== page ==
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D.R. Horton's Management Thinks Housing Will Remain Strong Into 2020

By Tyler Crowe – Aug 2, 2018 at 10:32AM

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So much so that it is already giving cash flow guidance for 2020.

There have been a few signs that the booming housing market is losing steam. Housing inventories increased for the first time in three years back in June, and the average selling prices for new homes have started to slow down compared to prior quarters even though labor and materials costs are still on the rise. Despite these signs that headwinds are on the horizon, homebuilder D.R. Horton (DHI -0.55%) issued some rather ambitious guidance numbers, not just for the next fiscal year but for fiscal 2020 as well.

Let's take a look at D.R. Horton's most recent earnings results and see why management is confident in its strategy and the housing market that it can issue guidance so far into the future. 

Newly constructed home.

Image source: D.R. Horton.

By the numbers

Metric Q3 2018 Q2 2018 Q3 2017
Revenue $4.43 billion $3.79 billion $3.78 billion
Gross profit $1.04 billion $833.1 million $815.3 million
Net income $453.8 million $351.0 million $289.0 million
Diluted EPS $1.18 $0.93 $0.76


The string of earnings results D.R. Horton has put together recently is truly impressive. Revenue was up 16.8% year over year as home closings increased 12% and the average selling price per home ticked up slightly. Even though average selling prices were up only modestly, management was able to keep costs in control such that its pre-tax margin ticked up 210 basis points to 13.9% and ended up beating Wall Street expectations for the quarter. It also thinks that many of the cost savings are sustainable and therefore increased its pre-tax margin guidance for the year to 12.7%-12.9%. 

The only noticeable sign of a slowdown was that net new orders only outpaced homes closed by 3.7%. This is similar to the book-to-bill ratio for industrial companies. This number says that the business is expanding but at a rather modest pace. In the past few years, some homebuilders' net new orders were outpacing homes closed by double-digit rates. 

DHI closings by region for Q3 2017, Q2 2018, and Q3 2018. Shows gains in every region except a modest decline in the Southeast.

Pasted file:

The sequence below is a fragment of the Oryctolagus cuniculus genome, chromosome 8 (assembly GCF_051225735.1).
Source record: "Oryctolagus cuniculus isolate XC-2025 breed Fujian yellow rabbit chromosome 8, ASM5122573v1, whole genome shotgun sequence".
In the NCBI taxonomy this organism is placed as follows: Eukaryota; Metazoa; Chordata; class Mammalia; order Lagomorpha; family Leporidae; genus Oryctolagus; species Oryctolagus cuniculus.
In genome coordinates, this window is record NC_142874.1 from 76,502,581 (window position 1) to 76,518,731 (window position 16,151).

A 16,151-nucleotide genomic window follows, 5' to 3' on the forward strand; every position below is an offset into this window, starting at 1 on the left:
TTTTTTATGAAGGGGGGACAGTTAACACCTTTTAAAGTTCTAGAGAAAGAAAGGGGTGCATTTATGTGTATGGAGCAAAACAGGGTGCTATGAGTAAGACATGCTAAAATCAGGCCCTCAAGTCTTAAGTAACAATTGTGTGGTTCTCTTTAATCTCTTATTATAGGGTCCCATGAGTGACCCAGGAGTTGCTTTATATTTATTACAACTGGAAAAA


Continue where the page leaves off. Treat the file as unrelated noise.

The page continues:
Data source: D.R. Horton earnings release. Chart by author.

What management had to say

According to COO Michael Murray:

Our balanced capital approach focuses on being flexible, opportunistic and disciplined. Our balance sheet's strength, liquidity, earnings growth and cash flow generation are increasing our flexibility, and we plan to utilize our strong position to enhance long-term value of the company. Our top cash flow priorities are to consolidate market share by investing in our homebuilding business and strategic acquisitions, reduce homebuilding leverage and return capital to our shareholders through dividends and share repurchases.

We have been actively pursuing select acquisitions across the country and expect to deploy more capital for this purpose over the next year. This quarter, we purchased the assets of two small private builders for approximately $18 million. We acquired Lexington Homes to enter the Spokane, Washington market and Permian Homes to solidify our position as the largest builder in the Midland/Odessa market in Texas.

DHI Chart

DHI data by YCharts.

Ambitious guidance for a volatile housing market

Despite the signs of a slowdown, D.R. Horton's management gave some preliminary guidance for fiscal years 2019 and 2020. For the next fiscal year, management anticipates that it will be able to grow revenue by an additional 10%-15% and maintain a pre-tax margin of 13%. It's also guiding for more than $1.25 billion in operating cash flow for fiscal year 2020 -- for reference, it has generated $300 million in the first nine months of fiscal 2018. Those are rather ambitious targets, which may not be attainable if we see a significant slowdown in new homes sold over the next 18 months or so.

Still, as noted on its conference call, demand at lower price points for first-time buyers remains high. If the company can focus more of its capital toward these kinds of homes and still maintain control of costs, then those revenue growth and margin numbers don't sound that absurd.  

Tyler Crowe has no position in any of the stocks mentioned. The Motley Fool has no position in any of the stocks mentioned. The Motley Fool has a disclosure policy.

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